First of January, Resolutions
Berlin, City of Childhood
My Grandmother
Walk in May 2016
In Winter

Author: Michael Krüger
Translator: Karen Leeder


From ‘Postscript to a Poetics


First of January, Resolutions

I am starting a new notebook
for questions that need no answers.
How long will this snow
linger on the rowan twigs?
Last night I dreamed I was riding
the wrong way on an escalator.
I wanted to find the returns depot,
my use-by-date had passed.
Why this irksome reticence in me?
And why, as in recent years,
does the stone have no voice?


Berlin, City of Childhood

At the end of the street, just
where it curves,
so one cannot see
whether it carries on,

sits an old dog.
He clearly does not know
how to get home.
It’s like that with me.

I was quite certain
that I lived here once.
In the house opposite
a bomb was once diffused.

A young woman brings her
rubbish to the bin in triumph,
as if it contained her whole life.
Out with it. She observes me for a long time,

but comes to other conclusions.
From an open window the sound
of a crying child.
It must have been this house.


My Grandmother

expected neither reward nor punishment
from life. She knew exactly
what wasn’t at stake. The rest was
for men in uniform,
or philosophers.
Gloves, for example, she
never wore, so as not to make them dirty.
Chamomile, cornflower and broad bean
went to school with her,
all of them passed with Distinction
as there were no fertilizers
after the great war.
What splendid broad beans.
Here, in the mountains my grandmother
never saw, when I looked today
at the grey grass from last year
that could finally breathe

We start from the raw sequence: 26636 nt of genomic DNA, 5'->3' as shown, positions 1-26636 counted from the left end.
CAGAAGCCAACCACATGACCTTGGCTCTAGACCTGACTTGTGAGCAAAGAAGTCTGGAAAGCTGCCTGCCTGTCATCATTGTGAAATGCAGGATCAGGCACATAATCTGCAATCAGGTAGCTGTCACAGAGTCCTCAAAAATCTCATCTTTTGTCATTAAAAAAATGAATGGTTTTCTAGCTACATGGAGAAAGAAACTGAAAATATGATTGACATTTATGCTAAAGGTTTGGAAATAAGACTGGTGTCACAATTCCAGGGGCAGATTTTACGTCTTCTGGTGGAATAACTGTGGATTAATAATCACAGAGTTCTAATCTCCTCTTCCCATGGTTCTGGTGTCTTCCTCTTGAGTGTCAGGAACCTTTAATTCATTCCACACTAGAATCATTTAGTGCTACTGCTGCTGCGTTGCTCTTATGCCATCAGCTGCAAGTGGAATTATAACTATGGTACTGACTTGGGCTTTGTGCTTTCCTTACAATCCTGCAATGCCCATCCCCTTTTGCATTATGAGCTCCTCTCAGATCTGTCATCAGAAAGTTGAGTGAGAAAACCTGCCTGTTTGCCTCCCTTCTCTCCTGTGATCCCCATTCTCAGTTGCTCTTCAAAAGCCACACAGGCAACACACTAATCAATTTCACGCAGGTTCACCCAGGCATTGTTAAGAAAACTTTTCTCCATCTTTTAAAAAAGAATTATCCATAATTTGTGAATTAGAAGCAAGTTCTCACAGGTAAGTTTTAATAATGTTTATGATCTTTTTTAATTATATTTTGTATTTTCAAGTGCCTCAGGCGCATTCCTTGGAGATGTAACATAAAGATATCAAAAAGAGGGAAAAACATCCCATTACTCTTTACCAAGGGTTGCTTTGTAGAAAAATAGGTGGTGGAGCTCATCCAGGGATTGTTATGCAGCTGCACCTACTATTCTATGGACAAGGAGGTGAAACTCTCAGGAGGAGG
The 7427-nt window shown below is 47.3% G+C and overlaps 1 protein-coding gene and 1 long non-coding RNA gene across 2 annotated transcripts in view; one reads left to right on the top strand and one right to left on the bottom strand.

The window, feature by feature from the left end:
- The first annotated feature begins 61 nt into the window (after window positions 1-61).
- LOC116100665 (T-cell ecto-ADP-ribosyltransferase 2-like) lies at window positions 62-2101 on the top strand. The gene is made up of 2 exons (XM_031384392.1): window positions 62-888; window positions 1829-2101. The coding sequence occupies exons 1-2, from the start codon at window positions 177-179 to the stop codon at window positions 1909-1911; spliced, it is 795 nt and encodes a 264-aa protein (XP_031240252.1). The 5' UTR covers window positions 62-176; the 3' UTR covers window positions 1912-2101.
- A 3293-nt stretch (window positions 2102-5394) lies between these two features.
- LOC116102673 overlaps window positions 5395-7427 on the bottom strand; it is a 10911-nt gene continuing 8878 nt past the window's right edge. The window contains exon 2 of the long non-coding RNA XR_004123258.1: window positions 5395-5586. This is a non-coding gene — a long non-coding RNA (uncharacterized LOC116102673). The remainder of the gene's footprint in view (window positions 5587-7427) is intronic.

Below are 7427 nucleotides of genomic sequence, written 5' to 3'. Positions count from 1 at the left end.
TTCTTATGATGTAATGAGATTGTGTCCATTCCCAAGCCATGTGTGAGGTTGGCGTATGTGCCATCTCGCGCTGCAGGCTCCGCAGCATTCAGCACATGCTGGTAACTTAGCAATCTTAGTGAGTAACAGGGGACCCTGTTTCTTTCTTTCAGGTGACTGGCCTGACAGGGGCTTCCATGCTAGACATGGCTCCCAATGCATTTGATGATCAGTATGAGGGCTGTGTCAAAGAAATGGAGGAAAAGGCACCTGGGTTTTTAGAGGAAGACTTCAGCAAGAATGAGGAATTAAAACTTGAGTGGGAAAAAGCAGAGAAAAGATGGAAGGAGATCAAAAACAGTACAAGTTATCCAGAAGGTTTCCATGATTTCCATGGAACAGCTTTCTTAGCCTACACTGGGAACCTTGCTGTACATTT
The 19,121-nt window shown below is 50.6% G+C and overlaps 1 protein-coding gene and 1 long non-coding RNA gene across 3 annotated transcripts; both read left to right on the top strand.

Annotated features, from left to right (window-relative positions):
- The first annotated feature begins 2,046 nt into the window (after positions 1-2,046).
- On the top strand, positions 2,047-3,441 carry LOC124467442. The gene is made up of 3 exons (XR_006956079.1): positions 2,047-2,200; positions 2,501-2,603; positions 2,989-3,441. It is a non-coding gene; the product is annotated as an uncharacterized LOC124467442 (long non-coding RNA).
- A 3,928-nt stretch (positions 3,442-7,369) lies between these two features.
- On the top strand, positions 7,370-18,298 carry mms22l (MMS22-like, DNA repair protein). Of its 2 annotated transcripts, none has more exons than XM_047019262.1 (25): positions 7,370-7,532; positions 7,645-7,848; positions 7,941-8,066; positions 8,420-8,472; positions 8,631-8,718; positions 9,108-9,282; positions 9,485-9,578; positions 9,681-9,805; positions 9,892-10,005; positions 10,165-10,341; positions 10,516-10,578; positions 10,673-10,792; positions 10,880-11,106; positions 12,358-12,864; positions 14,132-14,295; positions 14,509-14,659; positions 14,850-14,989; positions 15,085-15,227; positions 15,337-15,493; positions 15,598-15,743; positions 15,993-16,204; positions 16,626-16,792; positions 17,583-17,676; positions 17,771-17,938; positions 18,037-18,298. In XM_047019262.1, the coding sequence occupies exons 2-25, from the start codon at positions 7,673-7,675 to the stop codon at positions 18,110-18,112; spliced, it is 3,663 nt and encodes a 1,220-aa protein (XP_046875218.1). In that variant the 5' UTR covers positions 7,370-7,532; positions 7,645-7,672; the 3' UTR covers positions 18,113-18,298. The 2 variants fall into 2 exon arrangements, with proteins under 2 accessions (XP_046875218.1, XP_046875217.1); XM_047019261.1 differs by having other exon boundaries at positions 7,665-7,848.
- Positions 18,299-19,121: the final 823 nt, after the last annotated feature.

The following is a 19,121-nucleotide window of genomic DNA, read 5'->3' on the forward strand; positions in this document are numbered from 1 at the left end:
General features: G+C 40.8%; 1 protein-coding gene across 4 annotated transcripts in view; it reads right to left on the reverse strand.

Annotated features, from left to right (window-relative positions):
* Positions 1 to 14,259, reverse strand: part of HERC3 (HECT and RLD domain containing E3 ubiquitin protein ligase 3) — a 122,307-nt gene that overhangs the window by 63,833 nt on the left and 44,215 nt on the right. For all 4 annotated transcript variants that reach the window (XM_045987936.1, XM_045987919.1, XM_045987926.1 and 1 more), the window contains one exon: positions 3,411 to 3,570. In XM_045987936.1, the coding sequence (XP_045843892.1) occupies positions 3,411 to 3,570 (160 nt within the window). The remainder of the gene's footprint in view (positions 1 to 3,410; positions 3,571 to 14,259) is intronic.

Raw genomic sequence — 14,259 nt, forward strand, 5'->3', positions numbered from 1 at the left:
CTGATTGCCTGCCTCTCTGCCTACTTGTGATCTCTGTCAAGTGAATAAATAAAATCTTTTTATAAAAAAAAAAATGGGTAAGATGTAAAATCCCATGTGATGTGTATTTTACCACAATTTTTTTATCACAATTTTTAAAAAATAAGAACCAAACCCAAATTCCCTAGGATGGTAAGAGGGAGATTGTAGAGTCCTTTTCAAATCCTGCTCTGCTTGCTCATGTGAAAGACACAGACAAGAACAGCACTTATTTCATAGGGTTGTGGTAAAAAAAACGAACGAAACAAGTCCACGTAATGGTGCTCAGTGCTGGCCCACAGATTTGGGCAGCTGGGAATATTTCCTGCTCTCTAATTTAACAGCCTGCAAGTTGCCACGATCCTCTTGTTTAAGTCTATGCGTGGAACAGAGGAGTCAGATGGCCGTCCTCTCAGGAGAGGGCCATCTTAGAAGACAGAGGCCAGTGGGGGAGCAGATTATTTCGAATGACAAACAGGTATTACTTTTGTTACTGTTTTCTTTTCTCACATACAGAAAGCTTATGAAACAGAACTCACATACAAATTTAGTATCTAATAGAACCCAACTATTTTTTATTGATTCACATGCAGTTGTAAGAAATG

after the long winter siege,
I was reminded
that she expected neither reward
nor punishment from life.
But what then? Nothing,
truth be told, nothing.


Walk in May, 2016

The sky a grey basin of ash,
where a greedy wind buries itself.
The earth steams with early warmth, beckoning
roots towards the light. I shall stop being a child,
shall not ask the grass for advice,
when the stones withdraw and are silent,
as if it really were a question of life and death.
Something else is at stake. It cannot be spoken
in my language. The dead know it:
they argue night after night in my head,
until morning switches off their voices.
Here and there patches of snow
that will not disperse, and on the weir
the complete works of old leaves.
But for the angry sobbing of the wind,
the truth might make itself known,
the artless truth that looks so much like grass.


In Winter

I lay among drifts of snow,
by the larches, where in Autumn
the wind gathers the sheep,
and waited for the end
of distraction. No more birds
in the rowan, no sound,
no hub-bub in this white state.
Inscrutable and empty.
Eyes closed, I saw
my grandmother’s chapped hands
as she skilfully quartered an apple
and made us all equal
on an afternoon in winter.


Einmal Einfach, Suhrkamp, 2018.

hunting song
open your eyes
my friends
denuded trees
the open sea

Author: Ulrike Almut Sandig
Translator: Karen Leeder

here are the creatures, here the stalls, here
you have straw. where there’s no one
reciting, and no one recording, where
language is a horse that foams at the